Here's Art Evolved, a chipper little bunch of palaeoartists. Even with the varied rendering skills on show, ask them all if they'd stick a fifth toe on every Tyrannosaurus picture. Then ask them why they would care.
Here's my own sulky little grizzle, from years ago. I thought I was much too hyperbolic with that silly 'voice', until I read this thread.
Sorry for the hijack, Big Orange. Normal service is resumed. For the art and science of painting and rendering (including studies of what's otherwise likely an innaccurate toy, sorry), read what the good people here have to say. For the art and science of dinosaur restoration, maybe listen to someone else. Some of those sites in the links would be a good nucleus to build a bookmark list around.
Last edited by Vermis; March 4th, 2012 at 08:04 PM.
What Vermis said. All of it.
We really do know quite a lot about dinosaurs. Again, I really can't recommend Jurassic Park enough. They may have taken plenty of liberties with some of the science, but the movement of the dinosaurs is really really good. It gives a great impression of the weight and scale of them that could be missing from just looking at pictures of skeletons.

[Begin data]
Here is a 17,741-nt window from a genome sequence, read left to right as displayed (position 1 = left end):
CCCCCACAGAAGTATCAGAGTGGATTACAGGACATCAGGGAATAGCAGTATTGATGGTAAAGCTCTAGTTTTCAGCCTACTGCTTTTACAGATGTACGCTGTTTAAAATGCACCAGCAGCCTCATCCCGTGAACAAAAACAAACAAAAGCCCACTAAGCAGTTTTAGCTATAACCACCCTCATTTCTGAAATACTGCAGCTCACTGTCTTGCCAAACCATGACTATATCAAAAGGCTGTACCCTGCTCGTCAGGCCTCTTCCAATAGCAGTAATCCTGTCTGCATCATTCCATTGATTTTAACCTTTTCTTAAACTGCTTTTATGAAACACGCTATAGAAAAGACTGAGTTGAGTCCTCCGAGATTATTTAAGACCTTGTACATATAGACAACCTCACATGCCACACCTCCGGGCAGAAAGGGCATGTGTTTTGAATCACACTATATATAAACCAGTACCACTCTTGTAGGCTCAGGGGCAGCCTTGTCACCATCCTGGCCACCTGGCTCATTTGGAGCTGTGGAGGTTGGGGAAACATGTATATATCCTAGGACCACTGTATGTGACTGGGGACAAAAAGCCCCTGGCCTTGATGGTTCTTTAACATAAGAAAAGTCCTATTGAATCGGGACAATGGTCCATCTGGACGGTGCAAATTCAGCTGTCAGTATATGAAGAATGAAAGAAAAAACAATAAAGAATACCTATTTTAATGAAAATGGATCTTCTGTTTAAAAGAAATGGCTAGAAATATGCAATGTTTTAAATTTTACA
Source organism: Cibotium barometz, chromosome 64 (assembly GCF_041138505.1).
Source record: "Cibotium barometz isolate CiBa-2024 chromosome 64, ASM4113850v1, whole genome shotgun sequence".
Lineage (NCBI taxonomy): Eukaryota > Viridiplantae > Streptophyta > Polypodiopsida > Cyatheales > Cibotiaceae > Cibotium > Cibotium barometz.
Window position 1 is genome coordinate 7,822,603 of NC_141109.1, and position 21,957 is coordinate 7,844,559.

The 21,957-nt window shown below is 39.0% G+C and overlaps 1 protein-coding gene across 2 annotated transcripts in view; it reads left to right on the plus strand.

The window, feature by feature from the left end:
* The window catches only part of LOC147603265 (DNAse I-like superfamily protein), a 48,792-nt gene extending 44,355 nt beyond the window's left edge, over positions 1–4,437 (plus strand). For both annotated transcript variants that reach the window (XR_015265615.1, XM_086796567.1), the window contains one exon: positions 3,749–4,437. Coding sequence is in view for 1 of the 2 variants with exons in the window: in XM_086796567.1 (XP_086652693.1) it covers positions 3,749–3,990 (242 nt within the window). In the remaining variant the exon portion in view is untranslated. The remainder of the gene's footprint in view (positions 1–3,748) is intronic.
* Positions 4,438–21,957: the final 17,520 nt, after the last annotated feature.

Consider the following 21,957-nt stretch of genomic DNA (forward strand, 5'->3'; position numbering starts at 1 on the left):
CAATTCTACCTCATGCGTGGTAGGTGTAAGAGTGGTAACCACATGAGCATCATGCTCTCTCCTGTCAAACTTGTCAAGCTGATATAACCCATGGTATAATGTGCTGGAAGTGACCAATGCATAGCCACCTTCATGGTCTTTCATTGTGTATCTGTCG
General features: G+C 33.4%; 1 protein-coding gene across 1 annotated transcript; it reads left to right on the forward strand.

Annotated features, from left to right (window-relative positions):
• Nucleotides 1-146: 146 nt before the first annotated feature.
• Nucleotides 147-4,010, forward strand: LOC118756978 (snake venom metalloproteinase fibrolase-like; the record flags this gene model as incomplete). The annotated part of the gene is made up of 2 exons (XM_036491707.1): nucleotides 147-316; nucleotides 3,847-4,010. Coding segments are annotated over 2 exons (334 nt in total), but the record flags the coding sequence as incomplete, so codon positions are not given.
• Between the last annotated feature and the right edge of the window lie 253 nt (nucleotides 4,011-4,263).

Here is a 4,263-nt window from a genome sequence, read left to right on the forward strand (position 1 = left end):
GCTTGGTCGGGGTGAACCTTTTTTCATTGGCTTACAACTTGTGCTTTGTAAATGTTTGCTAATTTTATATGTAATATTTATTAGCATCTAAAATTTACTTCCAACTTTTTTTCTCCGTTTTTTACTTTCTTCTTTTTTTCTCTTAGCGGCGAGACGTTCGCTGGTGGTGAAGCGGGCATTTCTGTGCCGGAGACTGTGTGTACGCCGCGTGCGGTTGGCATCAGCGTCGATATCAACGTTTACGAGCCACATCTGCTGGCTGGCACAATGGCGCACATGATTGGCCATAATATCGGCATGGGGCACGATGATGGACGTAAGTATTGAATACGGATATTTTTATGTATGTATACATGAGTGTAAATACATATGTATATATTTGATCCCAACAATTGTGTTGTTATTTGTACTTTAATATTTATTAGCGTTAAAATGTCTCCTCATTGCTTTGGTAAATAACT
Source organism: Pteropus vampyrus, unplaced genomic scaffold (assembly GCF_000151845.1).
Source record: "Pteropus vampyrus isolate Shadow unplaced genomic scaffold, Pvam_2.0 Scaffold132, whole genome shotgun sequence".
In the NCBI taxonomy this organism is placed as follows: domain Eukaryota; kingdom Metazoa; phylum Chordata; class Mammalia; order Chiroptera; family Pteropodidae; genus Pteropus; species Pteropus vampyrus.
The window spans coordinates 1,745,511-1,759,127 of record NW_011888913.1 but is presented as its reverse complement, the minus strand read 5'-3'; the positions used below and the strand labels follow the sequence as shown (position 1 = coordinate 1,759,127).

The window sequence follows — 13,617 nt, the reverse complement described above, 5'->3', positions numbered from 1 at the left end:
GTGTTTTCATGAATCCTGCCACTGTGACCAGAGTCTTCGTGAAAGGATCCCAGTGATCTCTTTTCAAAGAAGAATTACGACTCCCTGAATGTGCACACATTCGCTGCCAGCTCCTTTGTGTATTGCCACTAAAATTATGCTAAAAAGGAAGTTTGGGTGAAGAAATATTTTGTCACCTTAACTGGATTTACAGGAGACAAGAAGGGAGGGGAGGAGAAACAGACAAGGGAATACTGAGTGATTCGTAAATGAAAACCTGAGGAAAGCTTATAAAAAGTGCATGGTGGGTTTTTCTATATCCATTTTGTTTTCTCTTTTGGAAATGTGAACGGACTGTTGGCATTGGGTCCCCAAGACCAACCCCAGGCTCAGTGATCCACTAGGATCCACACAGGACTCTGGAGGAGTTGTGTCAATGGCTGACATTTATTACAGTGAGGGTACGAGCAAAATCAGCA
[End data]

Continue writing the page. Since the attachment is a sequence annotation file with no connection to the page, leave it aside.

It may also be worth looking at the evolutionary progression of various traits in animals similar to the dinosaurs you're drawing. One thing I really want to see is different colored dinosaurs. They're often drawn in dull earth tones, but we already know from life that hide colors are incredibly variable, whether reptile or mammal (dinos were somewhat in between). It would make perfect sense from an evolutionary perspective if, say, a herd dinosaur like a hadrosaur had zebra stripes, but I keep seeing them being drawn in flat greens and yellows.
Ian Mack says  DRAW EVERYDAY  >
Obligatory Andrew Loomis Link
And you're right, accuracy can be very important. It's not always, I like some awfully stylized stuff and I think some of it works, but then you get into issues of design and how much you can distort things while still having them read correctly. And obviously saying that nobody cares IS wrong.
Thanks for the heavy feedback (and making me even more paranoid about thinking about things before posting them ).
I know I'm messing about and taking too many liberties with my T-Rex (but I know enough about dinosaurs to be bugged by his tail flapping around like that).
I've recently seen BBC's Planet Dinosaur (based on a ton of recent archaeological discoveries about dinosaurs) and book version of Walking With Dinosaurs (a late 90s series, so somewhat out of date and long before the recent finds discussed in this thread).
I've got an old ass VHS copy of Jurassic Park for possible reference, but I've also got a newer DVD boxset of Primeval.